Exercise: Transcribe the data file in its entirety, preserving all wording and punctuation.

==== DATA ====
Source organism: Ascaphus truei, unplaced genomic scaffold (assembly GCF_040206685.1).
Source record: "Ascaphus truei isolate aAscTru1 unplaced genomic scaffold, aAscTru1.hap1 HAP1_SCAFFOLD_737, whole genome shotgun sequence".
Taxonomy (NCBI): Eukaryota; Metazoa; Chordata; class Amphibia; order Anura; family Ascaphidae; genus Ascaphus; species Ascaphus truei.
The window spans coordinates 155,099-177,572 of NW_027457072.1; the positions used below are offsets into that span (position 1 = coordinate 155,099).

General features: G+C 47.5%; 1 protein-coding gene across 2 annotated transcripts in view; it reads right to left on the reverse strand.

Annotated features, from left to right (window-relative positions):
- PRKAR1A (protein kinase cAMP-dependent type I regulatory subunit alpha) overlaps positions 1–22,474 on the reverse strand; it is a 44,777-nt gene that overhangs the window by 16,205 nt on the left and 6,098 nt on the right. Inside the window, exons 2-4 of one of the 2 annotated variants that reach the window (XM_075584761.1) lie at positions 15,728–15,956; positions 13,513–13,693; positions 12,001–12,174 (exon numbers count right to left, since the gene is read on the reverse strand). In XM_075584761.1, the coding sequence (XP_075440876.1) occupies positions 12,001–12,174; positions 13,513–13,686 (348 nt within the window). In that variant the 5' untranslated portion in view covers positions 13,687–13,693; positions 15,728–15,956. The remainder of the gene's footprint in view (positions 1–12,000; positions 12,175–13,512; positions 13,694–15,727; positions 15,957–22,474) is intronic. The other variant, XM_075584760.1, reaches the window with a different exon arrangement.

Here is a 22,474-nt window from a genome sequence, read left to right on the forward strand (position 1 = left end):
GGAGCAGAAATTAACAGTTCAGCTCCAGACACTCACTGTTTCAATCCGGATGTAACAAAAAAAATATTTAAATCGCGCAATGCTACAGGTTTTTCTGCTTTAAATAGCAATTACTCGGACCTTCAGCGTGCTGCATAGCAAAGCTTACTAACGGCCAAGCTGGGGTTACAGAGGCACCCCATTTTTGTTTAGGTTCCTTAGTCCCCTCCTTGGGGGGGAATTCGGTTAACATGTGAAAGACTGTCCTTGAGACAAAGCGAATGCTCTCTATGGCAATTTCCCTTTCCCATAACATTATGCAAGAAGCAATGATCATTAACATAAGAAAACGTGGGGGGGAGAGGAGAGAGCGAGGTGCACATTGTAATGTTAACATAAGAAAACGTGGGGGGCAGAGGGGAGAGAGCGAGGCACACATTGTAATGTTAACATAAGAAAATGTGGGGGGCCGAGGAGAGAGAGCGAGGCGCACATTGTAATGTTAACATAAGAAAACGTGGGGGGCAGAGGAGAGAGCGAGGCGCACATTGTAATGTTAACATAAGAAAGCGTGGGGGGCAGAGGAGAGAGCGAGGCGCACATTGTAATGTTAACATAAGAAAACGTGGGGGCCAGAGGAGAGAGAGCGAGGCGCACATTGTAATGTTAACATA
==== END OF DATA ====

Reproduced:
Source organism: Ascaphus truei, unplaced genomic scaffold (assembly GCF_040206685.1).
Source record: "Ascaphus truei isolate aAscTru1 unplaced genomic scaffold, aAscTru1.hap1 HAP1_SCAFFOLD_737, whole genome shotgun sequence".
Taxonomy (NCBI): Eukaryota; Metazoa; Chordata; class Amphibia; order Anura; family Ascaphidae; genus Ascaphus; species Ascaphus truei.
The window spans coordinates 155,099-177,572 of NW_027457072.1; the positions used below are offsets into that span (position 1 = coordinate 155,099).

General features: G+C 47.5%; 1 protein-coding gene across 2 annotated transcripts in view; it reads right to left on the reverse strand.

Annotated features, from left to right (window-relative positions):
- PRKAR1A (protein kinase cAMP-dependent type I regulatory subunit alpha) overlaps positions 1–22,474 on the reverse strand; it is a 44,777-nt gene that overhangs the window by 16,205 nt on the left and 6,098 nt on the right. Inside the window, exons 2-4 of one of the 2 annotated variants that reach the window (XM_075584761.1) lie at positions 15,728–15,956; positions 13,513–13,693; positions 12,001–12,174 (exon numbers count right to left, since the gene is read on the reverse strand). In XM_075584761.1, the coding sequence (XP_075440876.1) occupies positions 12,001–12,174; positions 13,513–13,686 (348 nt within the window). In that variant the 5' untranslated portion in view covers positions 13,687–13,693; positions 15,728–15,956. The remainder of the gene's footprint in view (positions 1–12,000; positions 12,175–13,512; positions 13,694–15,727; positions 15,957–22,474) is intronic. The other variant, XM_075584760.1, reaches the window with a different exon arrangement.

Here is a 22,474-nt window from a genome sequence, read left to right on the forward strand (position 1 = left end):
GGAGCAGAAATTAACAGTTCAGCTCCAGACACTCACTGTTTCAATCCGGATGTAACAAAAAAAATATTTAAATCGCGCAATGCTACAGGTTTTTCTGCTTTAAATAGCAATTACTCGGACCTTCAGCGTGCTGCATAGCAAAGCTTACTAACGGCCAAGCTGGGGTTACAGAGGCACCCCATTTTTGTTTAGGTTCCTTAGTCCCCTCCTTGGGGGGGAATTCGGTTAACATGTGAAAGACTGTCCTTGAGACAAAGCGAATGCTCTCTATGGCAATTTCCCTTTCCCATAACATTATGCAAGAAGCAATGATCATTAACATAAGAAAACGTGGGGGGGAGAGGAGAGAGCGAGGTGCACATTGTAATGTTAACATAAGAAAACGTGGGGGGCAGAGGGGAGAGAGCGAGGCACACATTGTAATGTTAACATAAGAAAATGTGGGGGGCCGAGGAGAGAGAGCGAGGCGCACATTGTAATGTTAACATAAGAAAACGTGGGGGGCAGAGGAGAGAGCGAGGCGCACATTGTAATGTTAACATAAGAAAGCGTGGGGGGCAGAGGAGAGAGCGAGGCGCACATTGTAATGTTAACATAAGAAAACGTGGGGGCCAGAGGAGAGAGAGCGAGGCGCACATTGTAATGTTAACATA